As the nature of armed conflict shifted to intrastate conflict in the late 1980s and as the international community witnessed the horrible massacres of the early 1990s, it was evident that a State’s internal affairs could pose significant threats to international peace and security. The Security Council, the United Nations organ tasked with maintaining international peace and security, soon found itself addressing issues of human rights.

The increase in intrastate conflicts in the 1990s served as the initial nexus between international peace and security and human rights, and it soon became evident that one could not be maintained without the promotion of the other. The human rights machinery, however, was severely under-equipped and burdened by its structure. To remedy the power imbalance between the Security Council and the Commission, then Secretary-General Kofi Annan proposed in the outcome document of the 2005 World Summit the replacement of the Commission on Human Rights with the Human Rights Council, a body designed to have more authority to work towards mainstreaming human rights across the Organization. In March 2006, the General Assembly passed resolution 60/251 establishing the Human Rights Council as a subsidiary body.

Although the Human Rights Council was based, like its predecessor, in Geneva, its country-specific human rights investigations overlapped frequently with the work of the Security Council. The failure of the founding documents of the various human rights posts and bodies within the United Nations to address their respective relationships to the Security Council left the extent of human rights considerations in Security Council workings to the discretion of the Council itself, which was not unwilling to expand its limit.

The widespread human rights violations in the lead-up to the Yugoslavian and Rwandan civil wars retroactively highlighted that internal conflicts could not be written off the agenda of the Security Council merely by the fact that they were confined within state borders. This concept was manifested in 2005 as the doctrine of the Responsibility to Protect (RtoP), which operates on three pillars, two with the aim of preventing mass atrocities—defined as genocide, war crimes, ethnic cleansing and crimes against humanity—and a third addressing the failure to prevent such crimes. The first pillar maintains that it is every State’s responsibility to safeguard its civilian population from these crimes; the second pillar deals with the capacity-building of fragile or failed States to strengthen institutions in order to facilitate meeting the objectives enshrined in the first pillar. In case these two pillars did not ensure the prevention of a mass atrocity, it would become the responsibility of the international community to take appropriate and, if possible, peaceful measures to protect vulnerable populations. Military measures, authorized by the Security Council under Chapter VII of the Charter of the United Nations, would be merited only when the alleged crimes fell within one of the four crimes mentioned above and all non-military options had been exhausted. The question, then, is where the threshold between human rights violations and crimes of mass atrocity lies. With this dilemma, the Council reaches the peak of its relationship with human rights.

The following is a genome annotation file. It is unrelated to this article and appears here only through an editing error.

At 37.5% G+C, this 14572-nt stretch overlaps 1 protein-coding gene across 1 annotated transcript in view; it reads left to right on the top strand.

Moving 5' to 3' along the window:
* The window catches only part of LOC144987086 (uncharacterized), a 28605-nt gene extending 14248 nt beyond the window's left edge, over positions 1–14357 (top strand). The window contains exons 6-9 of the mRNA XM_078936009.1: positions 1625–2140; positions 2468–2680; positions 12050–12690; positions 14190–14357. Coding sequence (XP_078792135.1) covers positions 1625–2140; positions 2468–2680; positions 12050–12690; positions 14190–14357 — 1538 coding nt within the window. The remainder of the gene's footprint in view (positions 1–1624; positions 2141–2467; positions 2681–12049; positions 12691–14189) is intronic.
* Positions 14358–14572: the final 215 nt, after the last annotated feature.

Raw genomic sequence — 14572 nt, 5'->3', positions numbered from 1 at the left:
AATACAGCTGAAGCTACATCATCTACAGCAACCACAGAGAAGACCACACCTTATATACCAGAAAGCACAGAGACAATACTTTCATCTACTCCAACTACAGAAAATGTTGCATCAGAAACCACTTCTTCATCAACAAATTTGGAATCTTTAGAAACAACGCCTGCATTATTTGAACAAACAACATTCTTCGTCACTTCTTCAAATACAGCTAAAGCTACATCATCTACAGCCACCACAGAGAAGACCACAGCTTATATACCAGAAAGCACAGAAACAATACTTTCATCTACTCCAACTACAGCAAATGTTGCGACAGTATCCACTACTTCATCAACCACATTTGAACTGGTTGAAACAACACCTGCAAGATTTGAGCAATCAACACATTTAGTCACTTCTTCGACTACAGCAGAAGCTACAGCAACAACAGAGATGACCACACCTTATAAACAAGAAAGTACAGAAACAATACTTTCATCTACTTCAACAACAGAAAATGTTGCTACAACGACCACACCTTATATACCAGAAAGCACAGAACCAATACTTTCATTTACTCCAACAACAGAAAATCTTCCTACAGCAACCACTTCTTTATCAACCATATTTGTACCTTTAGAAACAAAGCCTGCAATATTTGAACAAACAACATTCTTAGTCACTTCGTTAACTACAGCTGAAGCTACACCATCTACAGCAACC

Mass Atrocity Crimes and RtoP

Mass atrocity crimes most recently were defined in the 1998 Rome Statute of the International Criminal Court (ICC). The determination of these crimes and the trigger point of RtoP is left to the judgment of the Security Council on a case-by-case basis. While the fear of repeating Council inaction on the scale of Rwanda and Srebrenica looms in the background of all RtoP assessments, human rights violations alone are not sufficient to trigger intervention in a State’s affairs. This view has been spearheaded by developing nations—including India, whose colonial wounds have not yet healed—which believe that the doctrine is open to exploitation by powerful nations to undermine the post-Westphalian world order.

General consensus has indicated that Security Council action must be limited to cases in which the degree of human rights violations provides enough reason to suspect impending mass atrocities, and even then Council action must be carefully assessed to ensure that the consequences of any ruling do not fuel instability or cause more harm. This has not always been the case and the Council’s authorization of the use of force has clearly gone wrong in some situations.